Two illusions about Turkish coalition talks
The official phase of the coalition talks to form a new Turkish government after the June 7 election is expected to start next week.
As President Tayyip Erdoğan has said that he would give Prime Minister Ahmet Davutoğlu the mandate to find a partner for the Justice and Development Party (AK Parti) after parliament elects its speaker, the two processes are de facto linked, despite remarks from Republican People’s Party (CHP) head Kemal Kılıçdaroğlu on June 24.
After announcing that he had asked Deniz Baykal, his predecessor, to be the CHP candidate for the Speaker of Parliament position, Kılıçdaroğlu denied that the two processes were related.
This did not please everybody in the CHP for a few reasons. The first was Baykal’s meeting with Erdoğan, despite the CHP’s refusal to take Erdoğan as a political counterpart due to president’s constitutionally non-partisan status. Many party members think this was a fait accompli by Baykal to put himself forward, despite the fact he has repeatedly said he spoke to Kılıçdaroğlu on the phone in advance. Secondly, some CHP members think Baykal weakens the hand of the CHP in possible coalition talks with the AK Parti, as his potential parliament speaker position would be seen as a gain for the party.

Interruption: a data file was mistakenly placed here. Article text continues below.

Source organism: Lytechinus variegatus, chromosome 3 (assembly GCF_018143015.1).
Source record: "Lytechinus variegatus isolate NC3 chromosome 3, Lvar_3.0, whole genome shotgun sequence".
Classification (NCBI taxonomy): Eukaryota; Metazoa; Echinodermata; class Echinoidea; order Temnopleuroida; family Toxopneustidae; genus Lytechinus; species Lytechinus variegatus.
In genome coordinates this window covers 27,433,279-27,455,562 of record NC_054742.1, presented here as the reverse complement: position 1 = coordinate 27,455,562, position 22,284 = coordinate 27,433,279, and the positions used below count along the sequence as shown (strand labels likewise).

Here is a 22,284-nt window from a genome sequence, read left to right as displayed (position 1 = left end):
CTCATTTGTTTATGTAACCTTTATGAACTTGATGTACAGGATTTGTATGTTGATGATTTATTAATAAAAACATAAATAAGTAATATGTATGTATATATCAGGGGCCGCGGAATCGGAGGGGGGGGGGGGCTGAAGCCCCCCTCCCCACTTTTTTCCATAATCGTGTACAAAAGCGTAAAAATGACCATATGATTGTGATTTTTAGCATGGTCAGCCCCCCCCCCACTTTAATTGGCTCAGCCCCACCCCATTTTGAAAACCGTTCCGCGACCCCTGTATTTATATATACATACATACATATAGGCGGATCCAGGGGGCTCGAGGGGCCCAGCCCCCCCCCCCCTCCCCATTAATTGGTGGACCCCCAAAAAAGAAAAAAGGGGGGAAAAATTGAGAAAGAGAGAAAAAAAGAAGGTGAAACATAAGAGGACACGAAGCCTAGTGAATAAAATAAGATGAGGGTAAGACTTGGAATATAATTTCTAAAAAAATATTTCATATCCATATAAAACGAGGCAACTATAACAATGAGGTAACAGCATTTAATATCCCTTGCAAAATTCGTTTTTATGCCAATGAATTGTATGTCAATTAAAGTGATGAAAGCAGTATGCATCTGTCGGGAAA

If Baykal wins, this would indeed represent a gain for the CHP. Not only because the speaker acts as a substitute to the president in the latter’s absence, but also because usually it is the party with the largest group in parliament (in this case the AK Parti) that elects the speaker, as in the fourth and final round only a simple majority is needed to win.
There is speculation that the AK Parti could give the position to the CHP as a bargaining chip used to counter Kılıçdaroğlu’s possible coalition demand to rotate the Prime Ministry. However, there is no concrete sign that the AK Parti will make such a move with the number one position in parliament.
It is true that Baykal’s name has increased the chances of an AK Parti-CHP coalition, or a Turkish “Grand Coalition.” But it would not be correct to assume that Baykal’s speakership would be a must for such a partnership. If the AK Parti and the CHP agree on other matters for a coalition, it is not likely that Kılıçdaroğlu would withdraw just because Baykal is not elected.
That is the first illusion about possible coalition talks between the AK Parti and the CHP.
The second illusion would be to assume that Davutoğlu would refrain from a coalition with Kılıçdaroğlu, (despite agreeing on all other matters), just because the CHP could vote in parliament to reopen corruption files, especially on four former AK Parti ministers. Those ministers were left out of the cabinet by (then prime minister) Erdoğan after the emergence of the Dec. 17, 2013 graft probe, which was later quashed by the AK Parti-dominated parliament (a dominance that no longer exists).
It can be observed that both Davutoğlu and Kılıçdaroğlu will do their best to refrain from another election this year, though President Erdoğan has said he would call for such a vote if the parties cannot find a way to establish a government.